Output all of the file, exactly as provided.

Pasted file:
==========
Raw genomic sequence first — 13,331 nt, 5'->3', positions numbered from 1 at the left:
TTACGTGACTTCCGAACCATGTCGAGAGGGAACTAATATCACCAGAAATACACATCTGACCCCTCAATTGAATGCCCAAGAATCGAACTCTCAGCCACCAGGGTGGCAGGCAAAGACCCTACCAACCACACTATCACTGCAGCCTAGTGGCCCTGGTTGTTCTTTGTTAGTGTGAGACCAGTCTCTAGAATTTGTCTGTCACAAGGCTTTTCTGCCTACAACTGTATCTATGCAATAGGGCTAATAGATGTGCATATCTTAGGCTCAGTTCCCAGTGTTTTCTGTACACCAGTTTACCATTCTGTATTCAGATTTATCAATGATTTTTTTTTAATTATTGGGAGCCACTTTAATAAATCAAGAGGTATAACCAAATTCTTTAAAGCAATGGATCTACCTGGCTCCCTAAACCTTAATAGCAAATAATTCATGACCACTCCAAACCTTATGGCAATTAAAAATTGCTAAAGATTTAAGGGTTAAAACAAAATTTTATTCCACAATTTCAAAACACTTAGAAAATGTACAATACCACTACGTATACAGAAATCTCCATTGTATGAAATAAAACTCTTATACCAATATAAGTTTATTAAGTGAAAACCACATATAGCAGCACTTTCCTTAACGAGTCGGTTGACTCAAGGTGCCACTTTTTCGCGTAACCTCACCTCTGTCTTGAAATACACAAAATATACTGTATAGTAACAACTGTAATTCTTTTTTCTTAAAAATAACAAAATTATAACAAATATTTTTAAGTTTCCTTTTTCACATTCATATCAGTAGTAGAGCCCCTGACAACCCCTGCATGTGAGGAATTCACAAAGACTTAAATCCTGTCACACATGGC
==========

Raw genomic sequence first — 13,331 nt, 5'->3', positions numbered from 1 at the left:
TTACGTGACTTCCGAACCATGTCGAGAGGGAACTAATATCACCAGAAATACACATCTGACCCCTCAATTGAATGCCCAAGAATCGAACTCTCAGCCACCAGGGTGGCAGGCAAAGACCCTACCAACCACACTATCACTGCAGCCTAGTGGCCCTGGTTGTTCTTTGTTAGTGTGAGACCAGTCTCTAGAATTTGTCTGTCACAAGGCTTTTCTGCCTACAACTGTATCTATGCAATAGGGCTAATAGATGTGCATATCTTAGGCTCAGTTCCCAGTGTTTTCTGTACACCAGTTTACCATTCTGTATTCAGATTTATCAATGATTTTTTTTTAATTATTGGGAGCCACTTTAATAAATCAAGAGGTATAACCAAATTCTTTAAAGCAATGGATCTACCTGGCTCCCTAAACCTTAATAGCAAATAATTCATGACCACTCCAAACCTTATGGCAATTAAAAATTGCTAAAGATTTAAGGGTTAAAACAAAATTTTATTCCACAATTTCAAAACACTTAGAAAATGTACAATACCACTACGTATACAGAAATCTCCATTGTATGAAATAAAACTCTTATACCAATATAAGTTTATTAAGTGAAAACCACATATAGCAGCACTTTCCTTAACGAGTCGGTTGACTCAAGGTGCCACTTTTTCGCGTAACCTCACCTCTGTCTTGAAATACACAAAATATACTGTATAGTAACAACTGTAATTCTTTTTTCTTAAAAATAACAAAATTATAACAAATATTTTTAAGTTTCCTTTTTCACATTCATATCAGTAGTAGAGCCCCTGACAACCCCTGCATGTGAGGAATTCACAAAGACTTAAATCCTGTCACACATGGC